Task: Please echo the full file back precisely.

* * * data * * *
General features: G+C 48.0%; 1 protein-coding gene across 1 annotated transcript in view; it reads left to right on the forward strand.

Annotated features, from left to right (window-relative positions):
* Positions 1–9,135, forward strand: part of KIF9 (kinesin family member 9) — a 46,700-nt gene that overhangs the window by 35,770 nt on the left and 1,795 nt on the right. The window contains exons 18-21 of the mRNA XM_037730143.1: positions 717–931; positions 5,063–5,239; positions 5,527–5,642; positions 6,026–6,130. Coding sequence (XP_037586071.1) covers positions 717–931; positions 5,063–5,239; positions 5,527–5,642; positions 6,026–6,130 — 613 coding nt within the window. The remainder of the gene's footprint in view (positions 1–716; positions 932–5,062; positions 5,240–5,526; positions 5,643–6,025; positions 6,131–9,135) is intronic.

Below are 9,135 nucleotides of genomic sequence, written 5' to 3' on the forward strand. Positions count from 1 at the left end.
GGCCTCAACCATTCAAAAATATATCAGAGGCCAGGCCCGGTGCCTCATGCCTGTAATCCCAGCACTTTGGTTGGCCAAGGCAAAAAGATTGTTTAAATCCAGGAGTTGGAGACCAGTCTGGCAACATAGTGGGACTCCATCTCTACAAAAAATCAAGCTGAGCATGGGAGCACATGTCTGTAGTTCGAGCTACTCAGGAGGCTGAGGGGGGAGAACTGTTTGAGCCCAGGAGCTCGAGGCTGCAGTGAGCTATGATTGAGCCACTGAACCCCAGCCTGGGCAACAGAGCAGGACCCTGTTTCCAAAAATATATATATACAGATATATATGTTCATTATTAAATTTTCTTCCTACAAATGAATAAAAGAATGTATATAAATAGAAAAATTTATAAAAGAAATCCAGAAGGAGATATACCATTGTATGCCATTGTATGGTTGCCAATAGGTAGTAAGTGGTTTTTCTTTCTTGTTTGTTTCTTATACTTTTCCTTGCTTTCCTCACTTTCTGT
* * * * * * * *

General features: G+C 48.0%; 1 protein-coding gene across 1 annotated transcript in view; it reads left to right on the forward strand.

Annotated features, from left to right (window-relative positions):
* Positions 1–9,135, forward strand: part of KIF9 (kinesin family member 9) — a 46,700-nt gene that overhangs the window by 35,770 nt on the left and 1,795 nt on the right. The window contains exons 18-21 of the mRNA XM_037730143.1: positions 717–931; positions 5,063–5,239; positions 5,527–5,642; positions 6,026–6,130. Coding sequence (XP_037586071.1) covers positions 717–931; positions 5,063–5,239; positions 5,527–5,642; positions 6,026–6,130 — 613 coding nt within the window. The remainder of the gene's footprint in view (positions 1–716; positions 932–5,062; positions 5,240–5,526; positions 5,643–6,025; positions 6,131–9,135) is intronic.

Below are 9,135 nucleotides of genomic sequence, written 5' to 3' on the forward strand. Positions count from 1 at the left end.
GGCCTCAACCATTCAAAAATATATCAGAGGCCAGGCCCGGTGCCTCATGCCTGTAATCCCAGCACTTTGGTTGGCCAAGGCAAAAAGATTGTTTAAATCCAGGAGTTGGAGACCAGTCTGGCAACATAGTGGGACTCCATCTCTACAAAAAATCAAGCTGAGCATGGGAGCACATGTCTGTAGTTCGAGCTACTCAGGAGGCTGAGGGGGGAGAACTGTTTGAGCCCAGGAGCTCGAGGCTGCAGTGAGCTATGATTGAGCCACTGAACCCCAGCCTGGGCAACAGAGCAGGACCCTGTTTCCAAAAATATATATATACAGATATATATGTTCATTATTAAATTTTCTTCCTACAAATGAATAAAAGAATGTATATAAATAGAAAAATTTATAAAAGAAATCCAGAAGGAGATATACCATTGTATGCCATTGTATGGTTGCCAATAGGTAGTAAGTGGTTTTTCTTTCTTGTTTGTTTCTTATACTTTTCCTTGCTTTCCTCACTTTCTGT